On the road we found one school house, ten miles from Toccoa. It was a little pine log cabin on a hillside, in an old field grown up to scattered pines. The door was fastened with a staple and hasp, with a stick for a lock. I made bold to enter the mountam seminary. It could not have been over twelve feet square; the loose boards which constituted the ceiling were but little over six feet from the floor. There were some pine slab beaches with the bark on, and a pine table for the teacher, and a brush broom. There was a stone fireplace, and in the corner lay an armful of pine knots. I picked up a tattered spelling-book from the floor. A poor place this, I thought, and yet on this humble altar is kindled learning’s sacred flame. This tattered book is the key that unlocks all. This may bring to the mountain child all that is recorded in our English speech of the studies of the wise, the wit of the bright and gay, the valor of the brave. “Stone walls do not a prison make, nor iron bars a cage,” nor can this rude hut shut in or cabin or confine the soul that is inspired of heaven. From this old field the sower may go forth to sow the field which is the world.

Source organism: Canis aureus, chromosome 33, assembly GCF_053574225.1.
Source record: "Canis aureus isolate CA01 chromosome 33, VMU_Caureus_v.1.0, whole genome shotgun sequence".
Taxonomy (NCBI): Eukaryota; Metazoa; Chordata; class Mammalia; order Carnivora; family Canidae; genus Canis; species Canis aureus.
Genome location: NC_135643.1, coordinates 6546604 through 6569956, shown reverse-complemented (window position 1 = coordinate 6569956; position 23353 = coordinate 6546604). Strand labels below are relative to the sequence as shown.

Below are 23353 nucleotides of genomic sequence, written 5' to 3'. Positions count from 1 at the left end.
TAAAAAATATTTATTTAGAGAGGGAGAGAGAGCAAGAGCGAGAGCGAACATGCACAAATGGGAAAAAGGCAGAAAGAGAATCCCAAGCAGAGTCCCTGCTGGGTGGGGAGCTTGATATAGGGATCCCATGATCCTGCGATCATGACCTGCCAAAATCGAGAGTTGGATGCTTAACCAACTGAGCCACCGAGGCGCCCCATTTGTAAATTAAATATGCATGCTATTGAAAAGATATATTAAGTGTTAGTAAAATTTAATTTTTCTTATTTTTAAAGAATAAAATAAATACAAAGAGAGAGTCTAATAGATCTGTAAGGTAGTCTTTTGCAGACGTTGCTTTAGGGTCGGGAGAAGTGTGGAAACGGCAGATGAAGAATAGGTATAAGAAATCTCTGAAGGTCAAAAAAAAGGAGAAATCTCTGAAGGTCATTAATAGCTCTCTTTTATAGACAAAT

Nature has been kind to these hills in one respect. Such a profusion of wild flowers I never saw in any other country. One ravine was lined on both sides with honeysuckles as far as the eye could reach; great patches of violets and a sort of dwarf fieur de lis brightened the ground; and the dogwood reared its head of snow everywhere. The prodigal hand of nature seems to satisfy the natives. I saw, however, a great thicket of yellow roses in front of one cabin, and a shrub with flowers like the fuchsia, which the woman said were called “flower of pear.”
There was among these primitive people some signs of prosperity. The grist mill was about the roughest collection of wooden wheels ever turned by water, but we passed a modern saw mill and several new houses. I hope the country may grow so rich that there will be a change of contour. We did not pass on the road a man, woman, child, horse, cow or dog that was fat.
Source: Southern Letters ©1881